Cleaning and Disinfection
||The ACOP says the risk from exposure to legionella should be prevented and controlled; precautions include keeping the system and the water in it clean. The following section on cleaning and disinfection offers guidance on how to do this in hot and cold water systems.Hot water services and, exceptionally, cold water services, should be cleaned and disinfected in the following situations:
Before chemical disinfection is carried out it is essential that the system is clean and it is important to ensure that all parts of the system are disinfected, not just those that are readily accessible. Chemical disinfection is usually carried out by chlorinating the water in the cold water storage tank to 20-50 mg/ litre free residual chlorine. It is then allowed to flow to all parts of the system by successively opening the outlets in the system such as taps and showers (until there is a smell of chlorine), then closing them and leaving it to stand for an appropriate period. This depends on chlorine concentration (from at least one hour at 50mg/l to at least two hours at 20mg/l). The required concentration should be maintained in the header tank throughout the chlorination procedure and chlorine concentration needs to be monitored throughout disinfection to ensure that there is a sufficient residual chlorine level. The system should be thoroughly flushed following chlorination. Appropriate concentrations of chlorine dioxide, as recommended by the manufacturers, may also be used as a disinfectant.
This treatment should not be carried by untrained personnel and should be closely supervised. Building occupants should be warned that the water is heavily chlorinated. If tanks and calorifiers are heavily contaminated by organic materials, the system should be disinfected before cleaning to reduce risks to cleaning staff and also after cleaning. It may be necessary to add chemical dispersants to remove organic fouling from pipework, etc., and chemical descaling may also be necessary. Where possible, cleaning methods should not create an aerosol.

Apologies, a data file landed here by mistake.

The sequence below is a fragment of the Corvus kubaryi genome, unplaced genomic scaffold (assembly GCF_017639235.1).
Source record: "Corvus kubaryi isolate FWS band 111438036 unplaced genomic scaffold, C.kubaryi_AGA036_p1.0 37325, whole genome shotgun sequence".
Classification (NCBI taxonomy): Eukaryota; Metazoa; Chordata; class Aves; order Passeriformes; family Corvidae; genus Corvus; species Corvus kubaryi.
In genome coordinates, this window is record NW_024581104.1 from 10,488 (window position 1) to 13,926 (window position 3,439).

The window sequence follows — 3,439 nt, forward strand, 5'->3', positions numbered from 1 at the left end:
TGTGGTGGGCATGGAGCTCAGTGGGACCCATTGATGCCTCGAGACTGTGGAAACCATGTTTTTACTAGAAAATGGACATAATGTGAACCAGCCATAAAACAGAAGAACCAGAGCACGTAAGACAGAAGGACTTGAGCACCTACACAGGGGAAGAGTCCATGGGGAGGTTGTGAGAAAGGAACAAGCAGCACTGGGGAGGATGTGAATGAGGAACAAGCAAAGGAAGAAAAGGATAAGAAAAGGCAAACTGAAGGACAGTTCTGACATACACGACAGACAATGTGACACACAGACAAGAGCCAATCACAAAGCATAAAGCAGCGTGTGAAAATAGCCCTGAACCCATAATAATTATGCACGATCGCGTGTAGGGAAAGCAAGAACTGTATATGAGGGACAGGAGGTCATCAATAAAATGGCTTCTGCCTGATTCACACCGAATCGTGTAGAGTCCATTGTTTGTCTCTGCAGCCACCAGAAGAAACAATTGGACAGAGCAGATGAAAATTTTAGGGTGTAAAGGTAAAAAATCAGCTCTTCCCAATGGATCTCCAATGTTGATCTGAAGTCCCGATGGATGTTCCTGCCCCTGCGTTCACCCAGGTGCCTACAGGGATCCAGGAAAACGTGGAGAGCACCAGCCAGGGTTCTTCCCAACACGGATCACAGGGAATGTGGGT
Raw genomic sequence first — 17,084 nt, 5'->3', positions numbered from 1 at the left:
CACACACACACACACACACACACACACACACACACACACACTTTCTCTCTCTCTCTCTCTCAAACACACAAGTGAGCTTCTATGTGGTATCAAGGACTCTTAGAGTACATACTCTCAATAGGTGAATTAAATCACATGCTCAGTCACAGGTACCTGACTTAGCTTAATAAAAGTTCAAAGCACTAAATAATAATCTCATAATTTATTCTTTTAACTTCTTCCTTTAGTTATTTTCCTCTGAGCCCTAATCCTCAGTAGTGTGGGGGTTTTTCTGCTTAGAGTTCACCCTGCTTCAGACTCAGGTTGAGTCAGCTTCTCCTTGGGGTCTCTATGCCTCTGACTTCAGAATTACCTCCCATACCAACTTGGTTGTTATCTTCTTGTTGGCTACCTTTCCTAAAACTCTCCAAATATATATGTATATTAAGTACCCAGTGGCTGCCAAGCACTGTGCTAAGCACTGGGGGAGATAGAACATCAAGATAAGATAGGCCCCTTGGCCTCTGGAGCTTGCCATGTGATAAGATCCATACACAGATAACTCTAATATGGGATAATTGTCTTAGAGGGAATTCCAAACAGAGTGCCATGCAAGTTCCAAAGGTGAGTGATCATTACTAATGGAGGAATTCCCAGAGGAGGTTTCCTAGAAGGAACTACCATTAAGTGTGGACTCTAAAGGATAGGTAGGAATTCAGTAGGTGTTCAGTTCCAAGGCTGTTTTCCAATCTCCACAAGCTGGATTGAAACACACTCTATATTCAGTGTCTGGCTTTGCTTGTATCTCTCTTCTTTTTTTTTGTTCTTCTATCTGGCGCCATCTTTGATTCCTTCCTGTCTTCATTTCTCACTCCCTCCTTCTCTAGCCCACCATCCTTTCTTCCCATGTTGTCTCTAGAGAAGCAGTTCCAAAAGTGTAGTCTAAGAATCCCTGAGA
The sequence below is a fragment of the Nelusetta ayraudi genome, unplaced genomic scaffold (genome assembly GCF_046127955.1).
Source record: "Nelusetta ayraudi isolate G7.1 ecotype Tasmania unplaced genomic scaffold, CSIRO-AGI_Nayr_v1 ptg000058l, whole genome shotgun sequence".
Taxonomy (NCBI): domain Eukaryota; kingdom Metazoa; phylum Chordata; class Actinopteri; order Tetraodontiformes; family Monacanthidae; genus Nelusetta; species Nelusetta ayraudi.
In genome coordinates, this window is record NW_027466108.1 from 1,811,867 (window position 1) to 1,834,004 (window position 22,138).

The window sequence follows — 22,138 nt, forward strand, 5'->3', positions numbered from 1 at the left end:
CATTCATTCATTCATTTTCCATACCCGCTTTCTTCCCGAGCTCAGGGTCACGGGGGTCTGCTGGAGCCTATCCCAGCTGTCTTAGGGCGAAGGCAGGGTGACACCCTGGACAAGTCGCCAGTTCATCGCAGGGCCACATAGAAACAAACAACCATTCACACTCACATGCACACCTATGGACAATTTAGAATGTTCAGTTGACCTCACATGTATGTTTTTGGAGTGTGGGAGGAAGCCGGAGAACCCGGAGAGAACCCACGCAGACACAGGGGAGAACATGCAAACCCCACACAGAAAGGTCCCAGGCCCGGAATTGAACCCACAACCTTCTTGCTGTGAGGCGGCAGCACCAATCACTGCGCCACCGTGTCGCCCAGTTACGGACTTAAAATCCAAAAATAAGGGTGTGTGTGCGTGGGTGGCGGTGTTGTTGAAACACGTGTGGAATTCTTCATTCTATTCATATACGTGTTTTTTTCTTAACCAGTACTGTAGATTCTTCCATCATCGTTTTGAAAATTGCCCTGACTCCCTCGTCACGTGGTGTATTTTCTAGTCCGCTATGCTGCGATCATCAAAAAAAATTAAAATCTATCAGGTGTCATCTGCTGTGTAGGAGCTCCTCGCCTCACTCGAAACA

Thermal disinfection can be carried out by raising the temperature of the whole of the contents of the calorifier then circulating this water throughout the system for at least an hour. To be effective, the temperature at the calorifier should be high enough to ensure that the temperatures at the taps and appliances do not fall below 60ºC. Each tap and appliance should be run sequentially for at least five minutes at the full temperature, and this should be measured. For effective thermal disinfection, the water system needs to be well insulated.
Alternatively, the circulating pipework and deadlegs/ends may be thermally disinfected by means of trace-heating. As before, the system should be capable of raising the temperatures of the whole distribution system to 60ºC or more for at least an hour.
The risk of scalding should be considered and particular care taken to ensure that water services are not used other than by authorised personnel until water temperatures have dropped to their normal operating levels.